19

This large Rock Monitor lizard calls Varty Camp home, and is probably the biggest I have seen of this species. I often see it lumbering through the vegetation, tongue flicking out, tasting the air particles for signs of food. 370mm; f/5.6; 1/160; ISO 1000

21

A strikingly beautiful Woodland Kingfisher seen at Varty Camp lawn. Their calls signal the start of summer for me and these birds are highly territorial and call the entire day to indicate where their territory lies. 400mm; f/6.3; 1/500; ISO 1600

All photographs taken with a Nikon D750, with either a Nikon 80-400 f/4.0 – 5.6 or a Nikon 105mm Macro lens

Written and photographed by Rob Crankshaw- Londolozi Camp Manager

About the Author

Rob Crankshaw

Contributor

Rob Crankshaw joined the Londolozi family in early 2015 and, almost as soon as he arrived, got bitten by the photography bug. His alternative approach and different view on what constitutes an exciting sighting at Londolozi, along with his keen eye for detail, ...

View Rob's profile

20 Comments

on Photographic Journal: Crossing Paths with Londolozi’s Little Creatures

marinda drake
Guest

Stunning images Rob. It is really all about the small things that bring the most pleasure.

Sean Cresswell
Guest

This is a great collection of what camp surroundings have to offer, evidently as action-packed as what else is out there! But the macro photographs are seriously impressive! Looking forward to another Journal one day on your progressive macro skills… Keep it up!

Sue Christian Bell
Guest

I am very fond of all the small creatures too, thank you for the wonderful photos. Londolozi forever in my heart.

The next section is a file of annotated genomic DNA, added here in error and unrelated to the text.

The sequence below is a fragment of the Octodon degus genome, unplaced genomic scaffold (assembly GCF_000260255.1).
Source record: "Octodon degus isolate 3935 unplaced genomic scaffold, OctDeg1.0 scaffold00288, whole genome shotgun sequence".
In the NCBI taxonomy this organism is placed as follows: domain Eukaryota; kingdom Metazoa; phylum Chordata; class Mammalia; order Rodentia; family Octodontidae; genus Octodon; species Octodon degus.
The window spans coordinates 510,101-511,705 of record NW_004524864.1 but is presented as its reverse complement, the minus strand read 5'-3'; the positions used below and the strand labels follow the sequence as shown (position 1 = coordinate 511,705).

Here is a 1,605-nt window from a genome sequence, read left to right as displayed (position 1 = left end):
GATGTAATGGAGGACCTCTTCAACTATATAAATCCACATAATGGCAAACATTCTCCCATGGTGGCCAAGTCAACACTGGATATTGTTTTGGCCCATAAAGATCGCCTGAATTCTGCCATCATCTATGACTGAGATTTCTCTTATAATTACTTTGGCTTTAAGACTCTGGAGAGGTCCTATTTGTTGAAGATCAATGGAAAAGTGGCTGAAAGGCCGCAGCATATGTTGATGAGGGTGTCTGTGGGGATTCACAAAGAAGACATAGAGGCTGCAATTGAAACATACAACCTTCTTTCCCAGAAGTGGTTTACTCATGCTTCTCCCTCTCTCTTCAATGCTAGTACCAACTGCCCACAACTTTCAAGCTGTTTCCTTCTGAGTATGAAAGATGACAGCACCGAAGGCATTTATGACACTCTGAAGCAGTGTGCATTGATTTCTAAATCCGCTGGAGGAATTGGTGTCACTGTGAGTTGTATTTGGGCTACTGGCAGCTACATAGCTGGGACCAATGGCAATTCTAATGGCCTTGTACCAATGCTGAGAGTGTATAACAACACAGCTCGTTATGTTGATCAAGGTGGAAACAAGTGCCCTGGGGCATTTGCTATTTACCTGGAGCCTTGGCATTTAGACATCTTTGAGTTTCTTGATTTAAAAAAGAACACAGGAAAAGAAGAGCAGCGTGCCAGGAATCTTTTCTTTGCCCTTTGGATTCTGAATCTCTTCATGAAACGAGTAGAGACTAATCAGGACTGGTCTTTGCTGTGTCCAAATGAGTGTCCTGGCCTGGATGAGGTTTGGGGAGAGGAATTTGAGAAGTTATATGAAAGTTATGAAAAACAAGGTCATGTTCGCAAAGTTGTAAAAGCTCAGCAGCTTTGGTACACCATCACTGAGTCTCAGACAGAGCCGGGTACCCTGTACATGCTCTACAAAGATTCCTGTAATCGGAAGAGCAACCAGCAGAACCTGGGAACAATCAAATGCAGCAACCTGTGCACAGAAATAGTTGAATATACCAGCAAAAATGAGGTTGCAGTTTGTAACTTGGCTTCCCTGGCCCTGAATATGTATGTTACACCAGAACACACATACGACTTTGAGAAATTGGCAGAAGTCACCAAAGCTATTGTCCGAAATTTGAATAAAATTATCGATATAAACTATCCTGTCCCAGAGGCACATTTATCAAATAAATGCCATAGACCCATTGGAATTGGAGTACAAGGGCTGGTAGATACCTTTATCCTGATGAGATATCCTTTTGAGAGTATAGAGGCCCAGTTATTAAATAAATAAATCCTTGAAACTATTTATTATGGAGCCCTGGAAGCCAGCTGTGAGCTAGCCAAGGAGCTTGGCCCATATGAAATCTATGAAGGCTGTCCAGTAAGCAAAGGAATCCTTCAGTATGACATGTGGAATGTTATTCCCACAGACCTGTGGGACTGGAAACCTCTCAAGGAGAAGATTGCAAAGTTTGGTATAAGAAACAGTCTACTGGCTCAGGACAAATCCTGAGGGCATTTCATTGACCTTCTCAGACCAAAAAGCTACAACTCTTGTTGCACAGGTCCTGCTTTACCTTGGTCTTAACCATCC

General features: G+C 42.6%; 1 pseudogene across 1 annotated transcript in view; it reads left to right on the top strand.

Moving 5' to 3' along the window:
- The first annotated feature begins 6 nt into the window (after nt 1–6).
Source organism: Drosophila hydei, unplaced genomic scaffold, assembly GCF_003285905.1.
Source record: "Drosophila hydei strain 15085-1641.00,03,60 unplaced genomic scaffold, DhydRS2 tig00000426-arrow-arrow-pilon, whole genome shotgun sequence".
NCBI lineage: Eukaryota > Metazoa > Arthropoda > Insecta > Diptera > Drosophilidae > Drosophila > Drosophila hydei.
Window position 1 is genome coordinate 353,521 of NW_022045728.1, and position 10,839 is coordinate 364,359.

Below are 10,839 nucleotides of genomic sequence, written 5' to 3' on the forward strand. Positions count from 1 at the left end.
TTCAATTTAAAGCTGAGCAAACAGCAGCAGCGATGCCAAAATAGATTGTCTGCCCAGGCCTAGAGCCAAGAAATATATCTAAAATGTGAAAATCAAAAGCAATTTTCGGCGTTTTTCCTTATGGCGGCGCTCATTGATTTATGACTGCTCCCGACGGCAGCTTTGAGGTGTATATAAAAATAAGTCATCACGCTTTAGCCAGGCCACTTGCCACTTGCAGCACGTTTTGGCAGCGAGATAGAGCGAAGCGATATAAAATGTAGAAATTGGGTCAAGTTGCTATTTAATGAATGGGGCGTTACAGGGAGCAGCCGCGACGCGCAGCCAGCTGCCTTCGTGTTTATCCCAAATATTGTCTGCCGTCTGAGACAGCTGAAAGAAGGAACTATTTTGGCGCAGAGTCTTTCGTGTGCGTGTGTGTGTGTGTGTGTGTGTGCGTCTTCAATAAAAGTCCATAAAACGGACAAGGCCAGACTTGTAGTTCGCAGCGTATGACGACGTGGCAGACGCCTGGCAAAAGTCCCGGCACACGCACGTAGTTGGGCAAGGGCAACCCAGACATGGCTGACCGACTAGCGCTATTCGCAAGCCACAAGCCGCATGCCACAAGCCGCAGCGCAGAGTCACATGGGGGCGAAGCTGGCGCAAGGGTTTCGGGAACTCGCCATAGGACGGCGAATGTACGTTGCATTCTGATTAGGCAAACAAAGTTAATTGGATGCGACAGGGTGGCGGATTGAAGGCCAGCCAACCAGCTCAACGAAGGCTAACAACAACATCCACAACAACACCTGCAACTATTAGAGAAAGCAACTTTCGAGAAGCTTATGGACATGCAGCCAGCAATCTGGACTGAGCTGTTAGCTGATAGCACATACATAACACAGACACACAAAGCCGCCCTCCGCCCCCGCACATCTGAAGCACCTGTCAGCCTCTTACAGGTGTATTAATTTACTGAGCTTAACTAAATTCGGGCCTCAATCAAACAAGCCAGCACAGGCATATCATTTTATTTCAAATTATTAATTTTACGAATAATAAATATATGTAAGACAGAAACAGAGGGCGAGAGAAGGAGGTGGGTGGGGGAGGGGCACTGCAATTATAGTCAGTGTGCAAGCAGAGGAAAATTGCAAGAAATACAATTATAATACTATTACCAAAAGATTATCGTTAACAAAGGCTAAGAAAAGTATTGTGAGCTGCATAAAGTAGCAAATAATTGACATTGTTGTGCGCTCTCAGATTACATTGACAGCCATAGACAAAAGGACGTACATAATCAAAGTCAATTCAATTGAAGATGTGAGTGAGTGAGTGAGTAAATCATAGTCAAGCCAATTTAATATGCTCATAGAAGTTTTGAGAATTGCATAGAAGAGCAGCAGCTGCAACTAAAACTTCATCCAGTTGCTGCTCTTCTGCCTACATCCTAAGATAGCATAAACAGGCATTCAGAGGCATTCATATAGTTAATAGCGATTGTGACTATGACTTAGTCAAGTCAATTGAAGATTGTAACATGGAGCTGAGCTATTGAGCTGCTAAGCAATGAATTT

David Bourceraud
Guest

Blog writer, camp manager, photographer what else Rob ??? Thanks for the focus on the small animals and the beautiful photos ! See you soon. D.

Frances
Guest

Just brilliant. Thank you so much for sharing those wonderful photos.

Ronnie
Guest

Wonderful pictures Rob. Truly impressive close-ups of things we never have time to watch.

Karina
Guest

Thanks for sharing. Am now even more eager to come visit Londolozi in May!

Judy Guffey
Guest

David Bourceraud stole my thoughts! Love the blog and the photos. Multi-talented Rob.

Catherine van Eyk
Guest

Awesome photo’s, the smaller things in the bush are really beautiful, thank you for sharing ☺

Gail Arnott
Guest

Wow. These are truly stunning photographs of the tiny creatures which surround us – but which we usually don’t stop and watch. I really enjoyed these pictures.

Michael Kalm
Guest

All your pictures are great, but I echo others who say there is something special featuring the little creatures, especially that can be so hard to capture.

Susan
Guest

I love how you provide the shooting information with each picture. It helps the amateurs like me improve on our photography skills

Jill Grady
Guest

Great photographs Rob! I love your blog and seeing all the smaller creatures at Londolozi.

Al Kaiser
Guest

Glad to see your new macro lens being put to good use. Great pics!

Janice Riley
Guest

Beeaauutiful photos. The shot of the cobra and the frog is incredible! Thanks for sharing.

Amanda Ritchie

Phenomenal photographs Rob. I love the focus on the every day creatures that we don’t normally notice. The Macro stuff is beautiful. Keep them coming!

Kate Goodman
Guest

Amazing Rob, I really enjoyed this blog! Thank you for sharing with us.

Rich Laburn
Guest

Incredible showcase of images Rob, the quality of the photographs is absolutely amazing!!! Great job!

Jodi
Guest

Looking at images such as these are the highlight of my day! So much beauty…thank you Rob, thank you Londolozi

MJ
Guest

It is always nice to see the under appreciated creatures from the bush.. They are all need to create a healthy diverse biosphere.. Thank you for sharing

Comments are closed.